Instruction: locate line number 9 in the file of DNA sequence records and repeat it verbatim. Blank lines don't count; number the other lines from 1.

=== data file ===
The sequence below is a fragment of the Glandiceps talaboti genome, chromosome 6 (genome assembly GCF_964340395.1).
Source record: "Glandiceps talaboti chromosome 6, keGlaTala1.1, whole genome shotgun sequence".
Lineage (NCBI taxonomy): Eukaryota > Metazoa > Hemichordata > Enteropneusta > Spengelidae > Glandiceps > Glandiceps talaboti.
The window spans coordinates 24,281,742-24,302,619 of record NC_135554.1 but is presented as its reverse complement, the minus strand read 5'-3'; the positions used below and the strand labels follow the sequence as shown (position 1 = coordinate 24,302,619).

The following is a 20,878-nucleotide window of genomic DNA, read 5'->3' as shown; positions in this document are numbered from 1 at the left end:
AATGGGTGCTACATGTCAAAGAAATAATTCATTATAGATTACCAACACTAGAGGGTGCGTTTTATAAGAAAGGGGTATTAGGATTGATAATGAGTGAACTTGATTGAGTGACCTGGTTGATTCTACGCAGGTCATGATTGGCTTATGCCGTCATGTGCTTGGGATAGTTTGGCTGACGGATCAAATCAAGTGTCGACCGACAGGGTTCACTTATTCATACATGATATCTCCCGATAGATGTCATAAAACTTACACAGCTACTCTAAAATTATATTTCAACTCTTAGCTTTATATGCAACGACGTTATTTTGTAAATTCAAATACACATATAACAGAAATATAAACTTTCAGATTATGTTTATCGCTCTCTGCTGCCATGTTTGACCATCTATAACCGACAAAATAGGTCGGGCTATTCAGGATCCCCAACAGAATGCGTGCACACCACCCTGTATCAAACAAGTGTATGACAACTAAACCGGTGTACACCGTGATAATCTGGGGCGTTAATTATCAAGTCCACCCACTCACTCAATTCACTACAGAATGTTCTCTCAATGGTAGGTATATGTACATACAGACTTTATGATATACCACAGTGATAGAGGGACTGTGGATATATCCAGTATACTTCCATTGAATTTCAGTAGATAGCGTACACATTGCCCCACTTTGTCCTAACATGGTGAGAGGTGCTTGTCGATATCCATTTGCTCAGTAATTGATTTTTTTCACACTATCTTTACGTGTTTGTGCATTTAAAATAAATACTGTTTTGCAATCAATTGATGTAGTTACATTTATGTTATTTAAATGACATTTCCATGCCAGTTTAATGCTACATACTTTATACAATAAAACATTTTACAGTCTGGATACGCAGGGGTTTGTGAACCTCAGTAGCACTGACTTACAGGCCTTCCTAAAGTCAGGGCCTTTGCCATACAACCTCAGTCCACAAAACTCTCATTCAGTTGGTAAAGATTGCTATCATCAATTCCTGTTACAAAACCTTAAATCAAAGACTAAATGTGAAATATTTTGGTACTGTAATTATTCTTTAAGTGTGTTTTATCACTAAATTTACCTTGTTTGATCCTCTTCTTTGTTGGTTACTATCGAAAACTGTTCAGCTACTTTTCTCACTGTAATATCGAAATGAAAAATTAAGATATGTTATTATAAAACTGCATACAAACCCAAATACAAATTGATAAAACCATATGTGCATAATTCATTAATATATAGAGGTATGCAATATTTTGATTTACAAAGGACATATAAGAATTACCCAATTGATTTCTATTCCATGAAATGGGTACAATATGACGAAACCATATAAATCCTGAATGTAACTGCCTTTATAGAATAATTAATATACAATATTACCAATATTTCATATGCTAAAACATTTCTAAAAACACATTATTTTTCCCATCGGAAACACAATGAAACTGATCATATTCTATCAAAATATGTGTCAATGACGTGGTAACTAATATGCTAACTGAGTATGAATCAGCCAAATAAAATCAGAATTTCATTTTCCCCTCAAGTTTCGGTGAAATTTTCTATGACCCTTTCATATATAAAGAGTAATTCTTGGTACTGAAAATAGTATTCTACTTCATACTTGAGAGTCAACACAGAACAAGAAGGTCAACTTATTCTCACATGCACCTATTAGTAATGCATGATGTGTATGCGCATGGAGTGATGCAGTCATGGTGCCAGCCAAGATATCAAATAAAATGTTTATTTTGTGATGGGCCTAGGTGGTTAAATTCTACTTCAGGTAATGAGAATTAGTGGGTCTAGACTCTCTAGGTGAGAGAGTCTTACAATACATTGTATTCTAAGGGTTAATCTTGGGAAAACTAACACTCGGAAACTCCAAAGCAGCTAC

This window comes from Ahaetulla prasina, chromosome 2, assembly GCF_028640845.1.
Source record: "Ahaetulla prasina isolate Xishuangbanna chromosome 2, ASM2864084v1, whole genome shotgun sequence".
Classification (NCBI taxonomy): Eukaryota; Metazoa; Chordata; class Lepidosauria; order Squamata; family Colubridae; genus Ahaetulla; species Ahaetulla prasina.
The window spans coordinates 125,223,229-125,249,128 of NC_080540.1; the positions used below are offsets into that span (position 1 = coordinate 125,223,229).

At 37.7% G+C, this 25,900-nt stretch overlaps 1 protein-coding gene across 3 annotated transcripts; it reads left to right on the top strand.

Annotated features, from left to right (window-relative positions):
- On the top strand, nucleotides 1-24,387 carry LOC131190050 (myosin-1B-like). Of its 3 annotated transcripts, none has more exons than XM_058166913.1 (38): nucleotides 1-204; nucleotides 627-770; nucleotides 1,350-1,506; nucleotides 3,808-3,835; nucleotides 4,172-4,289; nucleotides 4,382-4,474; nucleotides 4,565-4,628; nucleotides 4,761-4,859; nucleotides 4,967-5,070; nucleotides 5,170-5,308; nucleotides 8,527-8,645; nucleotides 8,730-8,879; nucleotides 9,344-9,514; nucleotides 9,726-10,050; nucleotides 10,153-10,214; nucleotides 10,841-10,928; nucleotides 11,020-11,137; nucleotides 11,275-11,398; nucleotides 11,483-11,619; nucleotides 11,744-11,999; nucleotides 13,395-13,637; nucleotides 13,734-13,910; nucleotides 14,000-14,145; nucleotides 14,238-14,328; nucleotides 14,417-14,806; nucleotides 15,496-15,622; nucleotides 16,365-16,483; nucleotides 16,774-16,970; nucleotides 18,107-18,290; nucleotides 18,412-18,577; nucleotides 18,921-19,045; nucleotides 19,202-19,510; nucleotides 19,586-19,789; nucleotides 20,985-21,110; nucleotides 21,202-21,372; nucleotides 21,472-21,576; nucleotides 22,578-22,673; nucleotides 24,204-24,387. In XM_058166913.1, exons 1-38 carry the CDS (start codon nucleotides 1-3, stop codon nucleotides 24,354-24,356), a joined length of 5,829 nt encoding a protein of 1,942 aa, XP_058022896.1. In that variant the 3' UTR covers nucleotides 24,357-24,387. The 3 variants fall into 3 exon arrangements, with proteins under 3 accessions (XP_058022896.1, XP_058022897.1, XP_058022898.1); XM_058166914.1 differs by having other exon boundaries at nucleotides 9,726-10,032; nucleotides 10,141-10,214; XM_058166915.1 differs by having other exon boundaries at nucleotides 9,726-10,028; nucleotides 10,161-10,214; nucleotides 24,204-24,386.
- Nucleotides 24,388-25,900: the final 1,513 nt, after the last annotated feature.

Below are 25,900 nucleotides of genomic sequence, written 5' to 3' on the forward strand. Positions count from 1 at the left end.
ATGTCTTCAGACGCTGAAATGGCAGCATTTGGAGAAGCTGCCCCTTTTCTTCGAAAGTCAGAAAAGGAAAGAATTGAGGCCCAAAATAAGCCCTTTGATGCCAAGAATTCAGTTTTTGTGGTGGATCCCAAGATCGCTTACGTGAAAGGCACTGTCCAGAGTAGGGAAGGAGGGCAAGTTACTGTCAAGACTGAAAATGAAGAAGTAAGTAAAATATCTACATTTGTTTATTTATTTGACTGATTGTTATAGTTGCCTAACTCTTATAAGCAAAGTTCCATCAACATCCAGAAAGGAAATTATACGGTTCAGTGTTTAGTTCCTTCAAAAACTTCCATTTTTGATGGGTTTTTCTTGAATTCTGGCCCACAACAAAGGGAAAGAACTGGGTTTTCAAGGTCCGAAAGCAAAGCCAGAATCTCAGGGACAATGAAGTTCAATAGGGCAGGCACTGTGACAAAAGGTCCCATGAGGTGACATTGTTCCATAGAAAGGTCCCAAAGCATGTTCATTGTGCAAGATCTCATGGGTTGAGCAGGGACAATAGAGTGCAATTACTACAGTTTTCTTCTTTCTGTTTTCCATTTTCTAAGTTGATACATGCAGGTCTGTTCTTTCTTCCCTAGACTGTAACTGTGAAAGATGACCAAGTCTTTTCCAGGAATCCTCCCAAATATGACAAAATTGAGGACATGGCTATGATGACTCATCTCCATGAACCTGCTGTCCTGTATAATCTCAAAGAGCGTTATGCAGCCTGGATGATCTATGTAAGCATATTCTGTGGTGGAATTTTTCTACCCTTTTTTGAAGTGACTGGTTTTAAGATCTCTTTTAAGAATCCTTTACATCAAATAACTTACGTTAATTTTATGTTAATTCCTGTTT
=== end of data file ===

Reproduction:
Classification (NCBI taxonomy): Eukaryota; Metazoa; Chordata; class Lepidosauria; order Squamata; family Colubridae; genus Ahaetulla; species Ahaetulla prasina.